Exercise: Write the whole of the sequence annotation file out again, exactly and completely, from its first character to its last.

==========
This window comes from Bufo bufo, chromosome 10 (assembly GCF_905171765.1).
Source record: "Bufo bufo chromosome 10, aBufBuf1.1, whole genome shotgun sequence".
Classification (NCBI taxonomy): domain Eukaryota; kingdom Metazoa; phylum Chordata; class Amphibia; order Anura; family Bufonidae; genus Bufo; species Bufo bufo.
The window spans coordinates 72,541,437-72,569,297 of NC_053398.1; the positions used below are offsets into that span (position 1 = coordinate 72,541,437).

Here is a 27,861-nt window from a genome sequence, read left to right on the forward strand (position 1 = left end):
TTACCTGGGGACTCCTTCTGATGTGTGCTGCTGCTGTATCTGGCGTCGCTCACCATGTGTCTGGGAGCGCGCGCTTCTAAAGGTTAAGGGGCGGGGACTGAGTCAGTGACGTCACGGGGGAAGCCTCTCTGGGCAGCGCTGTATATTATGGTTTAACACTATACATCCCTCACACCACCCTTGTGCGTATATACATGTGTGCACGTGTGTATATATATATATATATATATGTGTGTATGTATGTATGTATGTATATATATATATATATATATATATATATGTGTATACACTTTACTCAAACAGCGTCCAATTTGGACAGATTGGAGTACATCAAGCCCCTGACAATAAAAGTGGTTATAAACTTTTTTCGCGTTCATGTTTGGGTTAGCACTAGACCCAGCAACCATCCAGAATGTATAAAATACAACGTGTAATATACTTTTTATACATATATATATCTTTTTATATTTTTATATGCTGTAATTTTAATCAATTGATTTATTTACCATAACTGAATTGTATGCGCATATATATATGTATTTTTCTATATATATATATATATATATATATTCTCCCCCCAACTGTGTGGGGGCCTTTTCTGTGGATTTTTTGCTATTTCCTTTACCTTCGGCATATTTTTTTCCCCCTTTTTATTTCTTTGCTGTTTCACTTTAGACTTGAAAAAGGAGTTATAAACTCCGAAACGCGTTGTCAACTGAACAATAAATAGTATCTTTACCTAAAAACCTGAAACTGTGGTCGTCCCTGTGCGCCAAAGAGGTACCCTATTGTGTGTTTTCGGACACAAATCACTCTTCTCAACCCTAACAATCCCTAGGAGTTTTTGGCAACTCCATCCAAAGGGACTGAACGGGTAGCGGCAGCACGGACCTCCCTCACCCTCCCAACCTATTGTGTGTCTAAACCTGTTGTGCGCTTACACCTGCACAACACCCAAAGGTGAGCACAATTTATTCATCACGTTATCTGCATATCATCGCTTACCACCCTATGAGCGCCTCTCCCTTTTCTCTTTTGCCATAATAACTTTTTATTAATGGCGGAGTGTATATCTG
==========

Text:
This window comes from Bufo bufo, chromosome 10 (assembly GCF_905171765.1).
Source record: "Bufo bufo chromosome 10, aBufBuf1.1, whole genome shotgun sequence".
Classification (NCBI taxonomy): domain Eukaryota; kingdom Metazoa; phylum Chordata; class Amphibia; order Anura; family Bufonidae; genus Bufo; species Bufo bufo.
The window spans coordinates 72,541,437-72,569,297 of NC_053398.1; the positions used below are offsets into that span (position 1 = coordinate 72,541,437).

Here is a 27,861-nt window from a genome sequence, read left to right on the forward strand (position 1 = left end):
TTACCTGGGGACTCCTTCTGATGTGTGCTGCTGCTGTATCTGGCGTCGCTCACCATGTGTCTGGGAGCGCGCGCTTCTAAAGGTTAAGGGGCGGGGACTGAGTCAGTGACGTCACGGGGGAAGCCTCTCTGGGCAGCGCTGTATATTATGGTTTAACACTATACATCCCTCACACCACCCTTGTGCGTATATACATGTGTGCACGTGTGTATATATATATATATATATATGTGTGTATGTATGTATGTATGTATATATATATATATATATATATATATATGTGTATACACTTTACTCAAACAGCGTCCAATTTGGACAGATTGGAGTACATCAAGCCCCTGACAATAAAAGTGGTTATAAACTTTTTTCGCGTTCATGTTTGGGTTAGCACTAGACCCAGCAACCATCCAGAATGTATAAAATACAACGTGTAATATACTTTTTATACATATATATATCTTTTTATATTTTTATATGCTGTAATTTTAATCAATTGATTTATTTACCATAACTGAATTGTATGCGCATATATATATGTATTTTTCTATATATATATATATATATATATATTCTCCCCCCAACTGTGTGGGGGCCTTTTCTGTGGATTTTTTGCTATTTCCTTTACCTTCGGCATATTTTTTTCCCCCTTTTTATTTCTTTGCTGTTTCACTTTAGACTTGAAAAAGGAGTTATAAACTCCGAAACGCGTTGTCAACTGAACAATAAATAGTATCTTTACCTAAAAACCTGAAACTGTGGTCGTCCCTGTGCGCCAAAGAGGTACCCTATTGTGTGTTTTCGGACACAAATCACTCTTCTCAACCCTAACAATCCCTAGGAGTTTTTGGCAACTCCATCCAAAGGGACTGAACGGGTAGCGGCAGCACGGACCTCCCTCACCCTCCCAACCTATTGTGTGTCTAAACCTGTTGTGCGCTTACACCTGCACAACACCCAAAGGTGAGCACAATTTATTCATCACGTTATCTGCATATCATCGCTTACCACCCTATGAGCGCCTCTCCCTTTTCTCTTTTGCCATAATAACTTTTTATTAATGGCGGAGTGTATATCTG